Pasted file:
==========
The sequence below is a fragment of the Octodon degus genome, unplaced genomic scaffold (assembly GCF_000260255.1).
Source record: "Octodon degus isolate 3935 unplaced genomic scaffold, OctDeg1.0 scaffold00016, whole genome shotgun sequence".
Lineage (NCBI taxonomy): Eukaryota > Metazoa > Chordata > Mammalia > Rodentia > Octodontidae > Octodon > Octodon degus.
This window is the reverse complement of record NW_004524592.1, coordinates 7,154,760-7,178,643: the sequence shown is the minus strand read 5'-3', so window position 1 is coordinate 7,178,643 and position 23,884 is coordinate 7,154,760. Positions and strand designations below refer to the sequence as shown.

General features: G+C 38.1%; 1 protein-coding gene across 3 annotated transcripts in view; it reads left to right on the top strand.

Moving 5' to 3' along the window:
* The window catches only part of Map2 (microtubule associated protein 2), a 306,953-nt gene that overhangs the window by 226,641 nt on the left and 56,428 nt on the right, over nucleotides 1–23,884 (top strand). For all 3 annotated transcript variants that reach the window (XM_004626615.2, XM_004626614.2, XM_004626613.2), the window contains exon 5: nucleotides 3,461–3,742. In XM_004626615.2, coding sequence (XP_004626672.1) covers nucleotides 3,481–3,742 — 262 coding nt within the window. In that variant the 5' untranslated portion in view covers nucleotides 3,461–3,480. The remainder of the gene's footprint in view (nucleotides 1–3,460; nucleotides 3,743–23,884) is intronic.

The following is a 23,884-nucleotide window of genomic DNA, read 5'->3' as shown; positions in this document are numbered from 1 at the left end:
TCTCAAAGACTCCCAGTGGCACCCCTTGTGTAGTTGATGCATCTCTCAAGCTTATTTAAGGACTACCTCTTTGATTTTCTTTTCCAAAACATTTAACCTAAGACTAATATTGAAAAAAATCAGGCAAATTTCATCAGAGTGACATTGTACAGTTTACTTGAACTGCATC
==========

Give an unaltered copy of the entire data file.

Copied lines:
The sequence below is a fragment of the Octodon degus genome, unplaced genomic scaffold (assembly GCF_000260255.1).
Source record: "Octodon degus isolate 3935 unplaced genomic scaffold, OctDeg1.0 scaffold00016, whole genome shotgun sequence".
Lineage (NCBI taxonomy): Eukaryota > Metazoa > Chordata > Mammalia > Rodentia > Octodontidae > Octodon > Octodon degus.
This window is the reverse complement of record NW_004524592.1, coordinates 7,154,760-7,178,643: the sequence shown is the minus strand read 5'-3', so window position 1 is coordinate 7,178,643 and position 23,884 is coordinate 7,154,760. Positions and strand designations below refer to the sequence as shown.

General features: G+C 38.1%; 1 protein-coding gene across 3 annotated transcripts in view; it reads left to right on the top strand.

Moving 5' to 3' along the window:
* The window catches only part of Map2 (microtubule associated protein 2), a 306,953-nt gene that overhangs the window by 226,641 nt on the left and 56,428 nt on the right, over nucleotides 1–23,884 (top strand). For all 3 annotated transcript variants that reach the window (XM_004626615.2, XM_004626614.2, XM_004626613.2), the window contains exon 5: nucleotides 3,461–3,742. In XM_004626615.2, coding sequence (XP_004626672.1) covers nucleotides 3,481–3,742 — 262 coding nt within the window. In that variant the 5' untranslated portion in view covers nucleotides 3,461–3,480. The remainder of the gene's footprint in view (nucleotides 1–3,460; nucleotides 3,743–23,884) is intronic.

The following is a 23,884-nucleotide window of genomic DNA, read 5'->3' as shown; positions in this document are numbered from 1 at the left end:
TCTCAAAGACTCCCAGTGGCACCCCTTGTGTAGTTGATGCATCTCTCAAGCTTATTTAAGGACTACCTCTTTGATTTTCTTTTCCAAAACATTTAACCTAAGACTAATATTGAAAAAAATCAGGCAAATTTCATCAGAGTGACATTGTACAGTTTACTTGAACTGCATC